AFP, November 22, 2007

Afghanistan stalling on reconciliation: UN rights chief

Arbour said that "without abandoning the ideal of accountability," victims need to be acknowledged and compensated.

KABUL - UN rights chief Louise Arbour criticised Afghanistan Tuesday for stalling on a plan to address atrocities and human rights abuses committed in its more than two decades of armed conflict.

Execution under the Taliban in 2000 ( )
Kabul: Public execution under the Taliban rule on September 23, 2000 (taken by a RAWA hidden camera)

Execution under the Jehadis on Sep.7, 1992 ( )
Kabul: Public execution under the Jehadi (Northern Alliance) rule on Sep.7, 1992

Arbour, wrapping up a six-day visit, told reporters little had been done on measures outlined in a three-year peace, reconciliation and justice "action plan" adopted by the government in December last year.

Instead, the plan had been "reduced to the single issue of prosecution of violators of human rights," said Arbour, the United Nations high commissioner for human rights.

Arbour said that "without abandoning the ideal of accountability," victims need to be acknowledged and compensated.

There must be progress on other initiatives to help the country come to terms with its past, including "truth-telling, documentation, compensation ... symbolic recognition of the suffering of the victims," she added.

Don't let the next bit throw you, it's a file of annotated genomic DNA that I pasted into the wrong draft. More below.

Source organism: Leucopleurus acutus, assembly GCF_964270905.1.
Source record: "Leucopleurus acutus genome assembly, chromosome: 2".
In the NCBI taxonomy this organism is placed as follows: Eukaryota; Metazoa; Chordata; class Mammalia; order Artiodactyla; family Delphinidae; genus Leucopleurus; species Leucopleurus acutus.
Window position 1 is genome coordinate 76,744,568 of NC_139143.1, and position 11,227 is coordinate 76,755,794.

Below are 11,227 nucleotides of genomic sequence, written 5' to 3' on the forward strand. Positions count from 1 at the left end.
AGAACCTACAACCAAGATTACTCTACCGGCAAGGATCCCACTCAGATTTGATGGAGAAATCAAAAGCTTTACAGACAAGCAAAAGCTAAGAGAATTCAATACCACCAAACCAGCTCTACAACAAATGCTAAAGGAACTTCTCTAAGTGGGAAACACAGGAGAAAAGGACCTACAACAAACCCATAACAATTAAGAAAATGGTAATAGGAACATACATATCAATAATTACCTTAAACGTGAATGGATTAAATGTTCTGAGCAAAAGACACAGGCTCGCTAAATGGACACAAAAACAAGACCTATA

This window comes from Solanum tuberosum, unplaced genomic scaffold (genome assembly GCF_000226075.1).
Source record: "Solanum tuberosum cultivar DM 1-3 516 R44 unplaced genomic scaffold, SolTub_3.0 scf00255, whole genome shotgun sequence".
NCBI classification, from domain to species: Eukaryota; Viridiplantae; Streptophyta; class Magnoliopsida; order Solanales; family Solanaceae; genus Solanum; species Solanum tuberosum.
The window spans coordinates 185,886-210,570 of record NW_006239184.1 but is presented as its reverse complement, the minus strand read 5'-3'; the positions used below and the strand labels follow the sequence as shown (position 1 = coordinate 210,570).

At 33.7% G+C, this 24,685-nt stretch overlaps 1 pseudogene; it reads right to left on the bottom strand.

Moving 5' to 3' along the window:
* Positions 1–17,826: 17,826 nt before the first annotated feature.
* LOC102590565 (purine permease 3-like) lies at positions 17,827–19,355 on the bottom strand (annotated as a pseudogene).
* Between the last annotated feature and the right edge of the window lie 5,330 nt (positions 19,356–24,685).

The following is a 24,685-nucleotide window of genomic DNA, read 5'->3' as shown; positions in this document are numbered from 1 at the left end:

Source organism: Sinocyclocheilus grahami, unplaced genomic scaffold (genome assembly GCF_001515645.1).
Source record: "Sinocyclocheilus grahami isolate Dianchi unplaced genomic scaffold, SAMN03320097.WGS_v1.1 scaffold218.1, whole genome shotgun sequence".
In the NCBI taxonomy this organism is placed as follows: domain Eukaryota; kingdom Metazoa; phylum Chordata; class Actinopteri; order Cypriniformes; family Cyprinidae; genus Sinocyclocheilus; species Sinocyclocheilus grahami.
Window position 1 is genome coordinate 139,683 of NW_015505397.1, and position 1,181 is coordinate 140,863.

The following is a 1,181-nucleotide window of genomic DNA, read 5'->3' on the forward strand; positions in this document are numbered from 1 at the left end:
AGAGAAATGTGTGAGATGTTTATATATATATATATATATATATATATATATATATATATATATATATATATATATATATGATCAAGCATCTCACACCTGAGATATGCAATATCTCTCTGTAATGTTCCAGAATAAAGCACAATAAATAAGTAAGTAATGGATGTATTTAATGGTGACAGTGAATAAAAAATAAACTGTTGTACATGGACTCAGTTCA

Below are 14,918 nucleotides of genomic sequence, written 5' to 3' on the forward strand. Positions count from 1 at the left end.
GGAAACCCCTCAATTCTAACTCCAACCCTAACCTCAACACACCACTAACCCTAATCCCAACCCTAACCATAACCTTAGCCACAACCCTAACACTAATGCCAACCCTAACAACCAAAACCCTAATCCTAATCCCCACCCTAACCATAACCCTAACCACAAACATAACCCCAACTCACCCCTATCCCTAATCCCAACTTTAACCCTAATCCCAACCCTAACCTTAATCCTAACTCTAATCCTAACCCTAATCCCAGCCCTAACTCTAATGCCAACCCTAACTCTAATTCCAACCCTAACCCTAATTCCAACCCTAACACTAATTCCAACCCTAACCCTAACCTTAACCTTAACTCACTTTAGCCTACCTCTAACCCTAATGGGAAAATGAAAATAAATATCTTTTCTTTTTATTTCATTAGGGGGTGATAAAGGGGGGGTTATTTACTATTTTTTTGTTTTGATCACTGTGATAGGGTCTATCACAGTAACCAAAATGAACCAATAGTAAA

Many alleged rights violators hold positions of authority in the post-Taliban government of President Hamid Karzai, which critics say undermines public support for the administration.

Suggestions that these "warlords" may have to account for their actions is deeply sensitive.

Arbour said she had also urged Karzai during a meeting to abandon the death penalty. Fifteen prisoners were executed last month in the second known executions since the Taliban government was toppled in 2001.

"In a country where the criminal justice system suffers so many deficiencies, it is particularly problematic to have the death penalty applied in any case," Arbour said.

The HRW in its comprehensive report of 2005 revealed that several war criminals and warlords are still active and engaging in widespread human rights abuses. Many highly placed members of the present government and legislature were implicated in war crimes during brutal fighting that killed or displaced hundreds of thousands of Afghans in the early 1990s and precipitated the rise of the Taliban, the report added.
The Post, Nov.3, 2007

She also questioned commanders of the NATO-led International Security Assistance Force about the "very alarming" number of civilian casualties in military operations this year.

"I was assured that methods of operation are being reviewed to ensure a reduction of exposure of civilians," she said. About 600 civilians are estimated to have been killed in international military action this year.

Arbour said the government and its international partners were also lagging on efforts to improve the lives of Afghan women, only about 13 percent of whom are literate.

"The provision for 28 percent of seats in parliament to be reserved for women has in fact obscured the fact that they are very absent from virtually all other sectors of public and political life, particularly from the judicial sector," she said.

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